The swing weight is defined by a combination of the weight and balance. This is the easiest way to compare two racquets side by side.
A high swing weight produces high power with the least amount of effort.
Players that rely on power generally hit passes, kills, and down the line shots, and usually prefers to play from the backcourt.
Beginners are also usually in tis swing weight category because they have not yet learned proper control.
A low swing weight is better for control. These racquets have less momentum in the swing which makes it easier to make quick adjustments.
A player in this category uses more strategic ball placement, such as lobs, ceiling balls, and pinches.
A medium swing weight provides both power and control. These are easy for most people to use because they are the most balanced.
A player in this category uses both power and control to their advantage.
It’s important to consider the grip on a racquetball racquet. A smaller grip size is about 3 5/8 inches. A smaller grip sizes allows you to snap your wrist more; for experienced players, this can give their swing more power.
A larger grip size is 3 7/8 to 3 15/16. The larger size is better for people with bigger hands, and a larger grip can also help prevent injury.
Using too small of a grip can cause pain in your elbow and wrist from over clenching.
Many players choose to add a new grip to their racquet to make it more comfortable.
A wrap grip is a faux leather strap that players can wrap around the handle of their racquet.
This allows a player to get to the desired thickness since they are wrapping it themselves.
Wrap grip is beneficial because it has added absorption to absorb the moisture from your hands.
It does not usually hold up as well as a rubber grip, though.
A rubber grip looks like a rubber tube that you slide over the racquet handle, and it is kept in place using adhesive.
This type of grip breaks a little more easily than a wrap grip and does not absorb moisture as well.
Racquets come already strung when you buy them at the store, and most people use the strings the way that they come.
As you start to play more, though, you wear the strings in and start to lose the tension that was originally there.
When the strings loosen, you lose some of the control and power that you have when the strings are tight.
As a result, it may become necessary to get your racquet restrung.
More experienced players may opt to do this even before the strings wear out because they prefer a different level of tension.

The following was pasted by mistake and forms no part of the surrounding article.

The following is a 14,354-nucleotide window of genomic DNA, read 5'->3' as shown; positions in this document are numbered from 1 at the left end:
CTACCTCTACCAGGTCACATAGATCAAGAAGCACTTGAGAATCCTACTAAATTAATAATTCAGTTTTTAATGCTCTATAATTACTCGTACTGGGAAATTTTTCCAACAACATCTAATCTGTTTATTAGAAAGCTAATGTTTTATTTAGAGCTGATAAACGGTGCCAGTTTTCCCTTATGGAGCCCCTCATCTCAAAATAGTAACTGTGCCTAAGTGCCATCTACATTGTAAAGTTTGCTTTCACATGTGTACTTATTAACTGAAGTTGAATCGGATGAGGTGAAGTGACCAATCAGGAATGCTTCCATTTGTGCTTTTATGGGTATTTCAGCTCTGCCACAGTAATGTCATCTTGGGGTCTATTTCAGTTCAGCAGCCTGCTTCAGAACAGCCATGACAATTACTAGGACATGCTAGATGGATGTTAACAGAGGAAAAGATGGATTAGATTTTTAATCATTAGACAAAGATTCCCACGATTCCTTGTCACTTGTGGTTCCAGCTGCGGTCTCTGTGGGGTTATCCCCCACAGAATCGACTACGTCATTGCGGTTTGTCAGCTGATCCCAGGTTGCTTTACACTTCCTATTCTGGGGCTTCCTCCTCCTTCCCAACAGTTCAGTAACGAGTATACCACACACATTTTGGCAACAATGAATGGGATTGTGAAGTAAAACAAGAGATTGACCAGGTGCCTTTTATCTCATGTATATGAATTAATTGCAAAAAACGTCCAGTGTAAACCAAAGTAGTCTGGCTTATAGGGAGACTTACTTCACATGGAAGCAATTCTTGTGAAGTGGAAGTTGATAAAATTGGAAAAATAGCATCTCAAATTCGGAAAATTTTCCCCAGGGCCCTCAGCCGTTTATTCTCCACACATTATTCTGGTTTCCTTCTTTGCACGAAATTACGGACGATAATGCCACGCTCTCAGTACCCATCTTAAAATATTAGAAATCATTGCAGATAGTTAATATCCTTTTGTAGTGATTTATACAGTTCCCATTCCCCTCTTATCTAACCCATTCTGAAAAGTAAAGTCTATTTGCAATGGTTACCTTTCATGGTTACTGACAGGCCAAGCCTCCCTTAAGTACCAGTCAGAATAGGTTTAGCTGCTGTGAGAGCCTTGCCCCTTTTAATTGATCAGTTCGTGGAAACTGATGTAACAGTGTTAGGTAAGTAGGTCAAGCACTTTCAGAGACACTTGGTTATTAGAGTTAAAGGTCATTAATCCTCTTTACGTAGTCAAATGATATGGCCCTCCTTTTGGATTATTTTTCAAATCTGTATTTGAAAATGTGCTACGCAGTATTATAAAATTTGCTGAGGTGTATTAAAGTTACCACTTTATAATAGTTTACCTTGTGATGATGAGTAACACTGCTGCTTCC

When it comes to tension, higher tension strings are stiffer and provide more control.
Lower tension strings are looser and can help you get additional power.
You should also consider gauges, which is how thick the strings are.
A lower gauge is a thicker string which is more durable.
A higher gauge is thinner which gives more bounce to the ball but tends to break faster than lower gauge.
Racquets come in a variety of brands with different features, so there can be quite a range when it comes to cost.
Decide what price range you can afford and stick to finding a racquet in that range.
One option for saving money on a racquet is to purchase a model from a previous year instead of buying the newest one.
Advanced players may be able to tell the difference in the technology from year to year, but more inexperienced players likely will not feel the difference.
Also, if you are new to the sport, try to get something durable so that you will not have to replace your racquet very often.
While there is a lot of information in this article, you should hopefully have a better idea of how to go about selecting a racquet.
If you are a beginner, you may still feel overwhelmed by all of the elements you have to look for.
The best strategy to use is simply to go to the store and test them out for yourself.
Reading about how a racquetball racquet should feel in your hand can be confusing, but actually feeling it will make all of these instructions much clearer.
Don’t be afraid to test out several different racquets and ask questions of the employees because the racquet you choose will help lead you to success in future games.